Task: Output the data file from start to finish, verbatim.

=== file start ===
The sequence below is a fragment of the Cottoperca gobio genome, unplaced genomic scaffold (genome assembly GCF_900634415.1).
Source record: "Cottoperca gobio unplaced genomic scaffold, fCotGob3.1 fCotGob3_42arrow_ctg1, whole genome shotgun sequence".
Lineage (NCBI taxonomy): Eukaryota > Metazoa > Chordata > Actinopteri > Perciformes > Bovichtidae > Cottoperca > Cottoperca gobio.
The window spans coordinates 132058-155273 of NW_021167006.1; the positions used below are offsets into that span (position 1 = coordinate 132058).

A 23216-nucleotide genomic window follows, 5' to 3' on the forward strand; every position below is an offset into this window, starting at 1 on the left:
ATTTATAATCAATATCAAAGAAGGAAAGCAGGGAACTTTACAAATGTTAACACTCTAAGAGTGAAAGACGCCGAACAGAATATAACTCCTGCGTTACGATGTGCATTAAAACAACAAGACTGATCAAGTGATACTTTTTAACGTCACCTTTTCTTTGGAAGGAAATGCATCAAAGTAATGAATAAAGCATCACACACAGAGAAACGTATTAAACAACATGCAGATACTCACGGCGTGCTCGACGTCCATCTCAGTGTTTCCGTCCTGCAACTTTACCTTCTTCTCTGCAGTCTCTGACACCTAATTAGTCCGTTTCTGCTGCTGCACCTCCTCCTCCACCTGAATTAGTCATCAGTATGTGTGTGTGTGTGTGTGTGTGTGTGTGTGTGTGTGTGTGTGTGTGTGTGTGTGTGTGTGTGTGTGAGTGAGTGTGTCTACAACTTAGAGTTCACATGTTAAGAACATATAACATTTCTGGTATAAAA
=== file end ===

The sequence below is a fragment of the Cottoperca gobio genome, unplaced genomic scaffold (genome assembly GCF_900634415.1).
Source record: "Cottoperca gobio unplaced genomic scaffold, fCotGob3.1 fCotGob3_42arrow_ctg1, whole genome shotgun sequence".
Lineage (NCBI taxonomy): Eukaryota > Metazoa > Chordata > Actinopteri > Perciformes > Bovichtidae > Cottoperca > Cottoperca gobio.
The window spans coordinates 132058-155273 of NW_021167006.1; the positions used below are offsets into that span (position 1 = coordinate 132058).

A 23216-nucleotide genomic window follows, 5' to 3' on the forward strand; every position below is an offset into this window, starting at 1 on the left:
ATTTATAATCAATATCAAAGAAGGAAAGCAGGGAACTTTACAAATGTTAACACTCTAAGAGTGAAAGACGCCGAACAGAATATAACTCCTGCGTTACGATGTGCATTAAAACAACAAGACTGATCAAGTGATACTTTTTAACGTCACCTTTTCTTTGGAAGGAAATGCATCAAAGTAATGAATAAAGCATCACACACAGAGAAACGTATTAAACAACATGCAGATACTCACGGCGTGCTCGACGTCCATCTCAGTGTTTCCGTCCTGCAACTTTACCTTCTTCTCTGCAGTCTCTGACACCTAATTAGTCCGTTTCTGCTGCTGCACCTCCTCCTCCACCTGAATTAGTCATCAGTATGTGTGTGTGTGTGTGTGTGTGTGTGTGTGTGTGTGTGTGTGTGTGTGTGTGTGTGTGTGTGTGTGAGTGAGTGTGTCTACAACTTAGAGTTCACATGTTAAGAACATATAACATTTCTGGTATAAAA